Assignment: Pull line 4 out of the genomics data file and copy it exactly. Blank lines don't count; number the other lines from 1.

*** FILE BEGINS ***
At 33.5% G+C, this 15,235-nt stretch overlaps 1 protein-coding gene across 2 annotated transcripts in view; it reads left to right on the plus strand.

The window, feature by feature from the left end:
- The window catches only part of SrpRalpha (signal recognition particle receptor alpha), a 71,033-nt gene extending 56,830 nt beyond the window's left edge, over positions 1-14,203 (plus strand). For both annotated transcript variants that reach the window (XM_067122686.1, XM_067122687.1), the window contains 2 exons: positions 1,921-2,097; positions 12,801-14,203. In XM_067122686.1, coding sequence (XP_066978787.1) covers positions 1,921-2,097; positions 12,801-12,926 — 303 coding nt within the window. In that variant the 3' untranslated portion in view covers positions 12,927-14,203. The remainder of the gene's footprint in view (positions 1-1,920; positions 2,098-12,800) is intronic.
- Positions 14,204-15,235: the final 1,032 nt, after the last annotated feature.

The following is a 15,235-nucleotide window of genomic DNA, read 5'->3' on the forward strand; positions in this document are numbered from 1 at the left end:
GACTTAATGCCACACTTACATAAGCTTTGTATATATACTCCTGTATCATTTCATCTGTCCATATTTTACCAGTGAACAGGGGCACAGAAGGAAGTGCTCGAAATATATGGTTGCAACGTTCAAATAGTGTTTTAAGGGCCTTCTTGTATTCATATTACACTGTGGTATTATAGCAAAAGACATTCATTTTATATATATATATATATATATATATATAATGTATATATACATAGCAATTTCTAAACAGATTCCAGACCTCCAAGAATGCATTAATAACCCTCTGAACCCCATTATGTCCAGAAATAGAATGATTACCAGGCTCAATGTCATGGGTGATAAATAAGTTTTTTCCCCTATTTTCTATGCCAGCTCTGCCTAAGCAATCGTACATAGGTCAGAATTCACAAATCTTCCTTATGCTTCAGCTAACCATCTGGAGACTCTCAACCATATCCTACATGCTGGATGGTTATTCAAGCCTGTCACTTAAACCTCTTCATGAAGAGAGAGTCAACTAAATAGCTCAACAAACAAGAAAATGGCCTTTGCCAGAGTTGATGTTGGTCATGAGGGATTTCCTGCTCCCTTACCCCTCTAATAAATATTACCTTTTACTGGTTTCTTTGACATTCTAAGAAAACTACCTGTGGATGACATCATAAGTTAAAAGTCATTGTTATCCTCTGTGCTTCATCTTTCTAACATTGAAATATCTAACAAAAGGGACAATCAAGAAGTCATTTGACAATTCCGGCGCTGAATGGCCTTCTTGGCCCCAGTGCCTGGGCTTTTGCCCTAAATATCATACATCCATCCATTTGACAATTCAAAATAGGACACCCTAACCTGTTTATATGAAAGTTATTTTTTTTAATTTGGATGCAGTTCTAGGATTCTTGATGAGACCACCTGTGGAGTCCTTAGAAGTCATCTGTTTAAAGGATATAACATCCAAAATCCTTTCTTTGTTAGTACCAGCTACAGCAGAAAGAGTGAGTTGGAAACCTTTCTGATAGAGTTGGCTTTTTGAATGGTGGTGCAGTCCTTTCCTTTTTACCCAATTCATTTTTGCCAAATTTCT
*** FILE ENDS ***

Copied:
- Positions 14,204-15,235: the final 1,032 nt, after the last annotated feature.